UK Prime Minister Boris Johnson is set to visit New Delhi as the chief guest at the Republic Day parade in January.
His tour will help further strengthen Indo-UK relations and is being seen in diplomatic circles as the UK’s post-Brexit tilt towards the Indo-Pacific region, in which India is an important player.
The significance that Britain is attaching to the ties with India can be gauged from the fact that Johnson’s trip will be his first major bilateral outing since becoming the Prime Minister and the first since the UK’s departure from the European Union.
Both nations have shared interests because of their past history and the fact that the UK has a 1.5 million-strong Indian diaspora, which has made valuable contributions in academia, literature, arts, medicines, science, business and politics.
Closer ties with the UK will help Indians who want to work and set up businesses in the island nation in terms of easier visa access.
Apart from the two nations planning to boost employment and jointly confront threats to global peace and security in the Indo-Pacific region, the idea is to transform the G7 group comprising the UK, the US, France, Japan, Germany, Italy and Canada into a broader grouping of 10 leading democracies that will be capable of thwarting China’s expansionist plans.
It is with this goal in mind that Johnson has invited India, Australia and South Korea to attend the UK-hosted G7 summit in the summer of 2021, and Prime Minister Narendra Modi has accepted.
For its part, a stronger bond with the UK will stand India in good stead as it strives for a permanent seat on the United Nations Security Council (UNSC).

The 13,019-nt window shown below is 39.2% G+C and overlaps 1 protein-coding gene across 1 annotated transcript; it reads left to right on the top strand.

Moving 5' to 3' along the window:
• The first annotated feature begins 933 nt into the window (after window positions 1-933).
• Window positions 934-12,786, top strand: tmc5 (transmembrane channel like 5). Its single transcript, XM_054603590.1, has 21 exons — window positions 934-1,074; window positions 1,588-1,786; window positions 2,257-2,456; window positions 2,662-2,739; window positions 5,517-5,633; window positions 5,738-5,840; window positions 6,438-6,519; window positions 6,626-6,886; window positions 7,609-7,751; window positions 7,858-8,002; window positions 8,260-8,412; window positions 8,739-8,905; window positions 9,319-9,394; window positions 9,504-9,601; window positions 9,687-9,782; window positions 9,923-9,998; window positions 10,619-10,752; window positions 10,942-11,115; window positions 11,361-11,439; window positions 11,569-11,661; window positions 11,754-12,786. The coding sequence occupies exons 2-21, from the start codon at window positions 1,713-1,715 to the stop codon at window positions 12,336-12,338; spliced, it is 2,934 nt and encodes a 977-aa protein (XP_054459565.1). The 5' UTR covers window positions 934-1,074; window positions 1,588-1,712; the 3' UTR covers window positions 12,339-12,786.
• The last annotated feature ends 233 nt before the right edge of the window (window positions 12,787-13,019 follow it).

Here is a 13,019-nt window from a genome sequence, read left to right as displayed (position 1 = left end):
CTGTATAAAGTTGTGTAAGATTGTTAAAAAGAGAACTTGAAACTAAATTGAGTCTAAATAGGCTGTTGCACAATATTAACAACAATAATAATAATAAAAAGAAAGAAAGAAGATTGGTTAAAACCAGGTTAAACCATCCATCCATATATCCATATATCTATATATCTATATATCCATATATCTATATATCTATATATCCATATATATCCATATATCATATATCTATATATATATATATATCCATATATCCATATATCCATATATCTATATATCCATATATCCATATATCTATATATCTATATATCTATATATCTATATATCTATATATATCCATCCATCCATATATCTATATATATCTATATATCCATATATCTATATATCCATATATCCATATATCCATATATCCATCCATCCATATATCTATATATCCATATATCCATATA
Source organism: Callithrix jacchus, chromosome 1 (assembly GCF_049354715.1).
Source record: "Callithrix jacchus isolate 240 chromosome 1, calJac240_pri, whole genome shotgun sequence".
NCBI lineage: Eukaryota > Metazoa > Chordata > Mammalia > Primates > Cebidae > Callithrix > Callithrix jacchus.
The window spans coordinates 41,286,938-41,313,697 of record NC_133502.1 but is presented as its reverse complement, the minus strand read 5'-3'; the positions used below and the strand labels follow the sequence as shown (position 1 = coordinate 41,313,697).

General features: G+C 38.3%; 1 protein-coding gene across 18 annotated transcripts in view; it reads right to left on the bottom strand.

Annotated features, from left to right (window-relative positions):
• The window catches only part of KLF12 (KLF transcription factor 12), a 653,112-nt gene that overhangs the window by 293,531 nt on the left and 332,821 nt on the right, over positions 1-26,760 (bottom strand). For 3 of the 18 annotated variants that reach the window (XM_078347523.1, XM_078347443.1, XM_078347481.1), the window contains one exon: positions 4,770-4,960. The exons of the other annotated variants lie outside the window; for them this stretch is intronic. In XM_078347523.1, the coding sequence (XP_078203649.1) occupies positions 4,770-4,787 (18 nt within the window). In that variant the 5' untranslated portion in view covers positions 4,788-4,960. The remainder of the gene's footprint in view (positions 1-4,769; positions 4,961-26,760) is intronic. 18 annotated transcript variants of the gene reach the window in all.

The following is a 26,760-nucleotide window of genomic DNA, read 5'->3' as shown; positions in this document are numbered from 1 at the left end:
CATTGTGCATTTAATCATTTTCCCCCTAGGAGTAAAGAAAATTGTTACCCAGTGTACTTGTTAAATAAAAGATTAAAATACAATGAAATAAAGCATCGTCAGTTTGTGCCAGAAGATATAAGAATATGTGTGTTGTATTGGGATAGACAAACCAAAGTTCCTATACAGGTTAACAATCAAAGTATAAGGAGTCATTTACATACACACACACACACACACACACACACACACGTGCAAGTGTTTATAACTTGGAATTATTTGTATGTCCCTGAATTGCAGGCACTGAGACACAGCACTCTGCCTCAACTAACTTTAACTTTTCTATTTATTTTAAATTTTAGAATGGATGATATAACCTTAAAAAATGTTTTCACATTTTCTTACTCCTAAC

China has been blocking it for decades despite the fact that the other four permanent members — Russia, the UK, the US and France — are backing New Delhi’s claims.
Johnson’s visit is coming at a time when New Delhi is seeking more investment to shore up a tottering economy.
The two are trying to deepen their economic partnership in the hope that it will ultimately culminate in a free-trade agreement as the economies of both the nations have taken a body blow due to the pandemic.
The total trade between the countries is worth almost 24 billion Euros and it grew by 11 per cent in the last financial year, but there is potential to ramp it up in a post-COVID world.
On December 15, UK Foreign Secretary Dominic Raab, who is on a visit to India as a prelude to Johnson’s trip, announced a closer collaboration on an enhanced trade partnership, and met Modi to discuss a 10-year roadmap for a new era in bilateral ties.
Apart from trade, the two democracies are seeking closer collaboration on tackling the Coronavirus pandemic, climate change and enhancing defence cooperation so that they can better address key issues like terrorism and maritime security.
Excellence in diversity
Bound by the Central Educational Institutions (Reservation in Teachers’ Cadre) Act, 2019, the IITs must fulfil the important goal of affirmative action while making appointments.
Last year, IIT Delhi had a staggering deficit of 30% in its teacher ranks, and there are 23 such institutes in India now, highlighting the scale of the crisis.
It is in this context of large-scale vacancies that the Education Ministry tasked a committee to suggest effective implementation of reservation in central institutions such as the IITs, for both student enrolment and faculty recruitment.
Exempt IITs from quotas by including them in the schedule to the 2019 law, which is applicable to institutions of excellence, research institutions and institutions of national and strategic importance